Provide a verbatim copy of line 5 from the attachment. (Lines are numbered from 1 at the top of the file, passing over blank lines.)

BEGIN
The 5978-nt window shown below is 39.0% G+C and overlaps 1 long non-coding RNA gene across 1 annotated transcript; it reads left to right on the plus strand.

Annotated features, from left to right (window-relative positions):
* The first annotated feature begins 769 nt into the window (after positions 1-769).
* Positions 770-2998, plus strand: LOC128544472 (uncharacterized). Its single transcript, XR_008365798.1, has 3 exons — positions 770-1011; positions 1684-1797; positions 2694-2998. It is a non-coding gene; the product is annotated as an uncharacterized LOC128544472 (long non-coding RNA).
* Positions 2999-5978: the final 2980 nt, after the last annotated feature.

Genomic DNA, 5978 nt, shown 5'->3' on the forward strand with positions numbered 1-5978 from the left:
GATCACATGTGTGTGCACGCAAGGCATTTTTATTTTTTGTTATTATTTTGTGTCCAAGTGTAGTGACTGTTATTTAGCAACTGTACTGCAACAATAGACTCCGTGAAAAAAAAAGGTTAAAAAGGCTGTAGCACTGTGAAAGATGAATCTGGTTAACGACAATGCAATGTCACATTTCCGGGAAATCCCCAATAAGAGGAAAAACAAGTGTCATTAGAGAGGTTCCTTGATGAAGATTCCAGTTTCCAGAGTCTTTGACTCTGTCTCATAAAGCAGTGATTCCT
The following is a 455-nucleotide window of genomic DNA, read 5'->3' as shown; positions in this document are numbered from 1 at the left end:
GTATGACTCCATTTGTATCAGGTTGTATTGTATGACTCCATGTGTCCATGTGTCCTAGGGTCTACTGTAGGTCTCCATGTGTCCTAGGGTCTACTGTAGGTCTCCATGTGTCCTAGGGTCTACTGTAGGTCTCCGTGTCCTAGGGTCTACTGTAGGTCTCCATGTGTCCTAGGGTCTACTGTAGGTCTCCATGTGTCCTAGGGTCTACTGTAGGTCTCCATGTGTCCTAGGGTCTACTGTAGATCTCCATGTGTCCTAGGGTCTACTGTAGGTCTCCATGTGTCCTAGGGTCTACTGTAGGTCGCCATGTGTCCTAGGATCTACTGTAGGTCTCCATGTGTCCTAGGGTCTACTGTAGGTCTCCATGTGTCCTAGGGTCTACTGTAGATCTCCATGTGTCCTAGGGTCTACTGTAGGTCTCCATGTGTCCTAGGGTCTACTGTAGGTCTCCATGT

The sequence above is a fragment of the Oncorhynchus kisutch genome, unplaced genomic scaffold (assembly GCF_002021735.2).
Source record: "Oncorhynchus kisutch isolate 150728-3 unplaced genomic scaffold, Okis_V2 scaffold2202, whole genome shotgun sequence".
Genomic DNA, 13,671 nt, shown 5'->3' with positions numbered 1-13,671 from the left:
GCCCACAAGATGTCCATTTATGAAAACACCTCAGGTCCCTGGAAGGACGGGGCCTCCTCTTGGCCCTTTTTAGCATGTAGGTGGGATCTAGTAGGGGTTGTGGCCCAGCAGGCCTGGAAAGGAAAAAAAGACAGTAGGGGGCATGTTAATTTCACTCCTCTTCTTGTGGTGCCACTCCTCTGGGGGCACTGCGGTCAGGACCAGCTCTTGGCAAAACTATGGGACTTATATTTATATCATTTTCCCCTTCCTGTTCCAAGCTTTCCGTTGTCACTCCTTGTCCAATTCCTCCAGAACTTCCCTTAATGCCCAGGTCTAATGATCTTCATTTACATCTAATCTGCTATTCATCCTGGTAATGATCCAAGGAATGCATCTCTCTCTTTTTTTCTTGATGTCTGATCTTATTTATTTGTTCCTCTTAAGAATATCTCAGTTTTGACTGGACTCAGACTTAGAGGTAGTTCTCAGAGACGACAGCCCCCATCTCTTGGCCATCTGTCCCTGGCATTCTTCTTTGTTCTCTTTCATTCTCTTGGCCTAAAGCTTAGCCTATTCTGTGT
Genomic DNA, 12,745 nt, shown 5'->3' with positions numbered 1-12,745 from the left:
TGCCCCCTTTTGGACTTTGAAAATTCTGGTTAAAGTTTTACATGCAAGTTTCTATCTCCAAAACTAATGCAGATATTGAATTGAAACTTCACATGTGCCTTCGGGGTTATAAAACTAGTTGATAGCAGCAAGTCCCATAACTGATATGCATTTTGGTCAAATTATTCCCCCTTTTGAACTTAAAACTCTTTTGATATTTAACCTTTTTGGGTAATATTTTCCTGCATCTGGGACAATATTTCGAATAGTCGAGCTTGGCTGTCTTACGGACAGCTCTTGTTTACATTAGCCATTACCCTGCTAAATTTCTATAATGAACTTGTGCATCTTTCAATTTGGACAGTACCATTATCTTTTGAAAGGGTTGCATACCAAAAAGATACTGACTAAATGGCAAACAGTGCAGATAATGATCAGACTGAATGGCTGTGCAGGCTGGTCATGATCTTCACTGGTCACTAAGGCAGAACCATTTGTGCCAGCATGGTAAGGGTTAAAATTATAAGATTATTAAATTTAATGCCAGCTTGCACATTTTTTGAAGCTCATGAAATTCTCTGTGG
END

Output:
* Positions 2999-5978: the final 2980 nt, after the last annotated feature.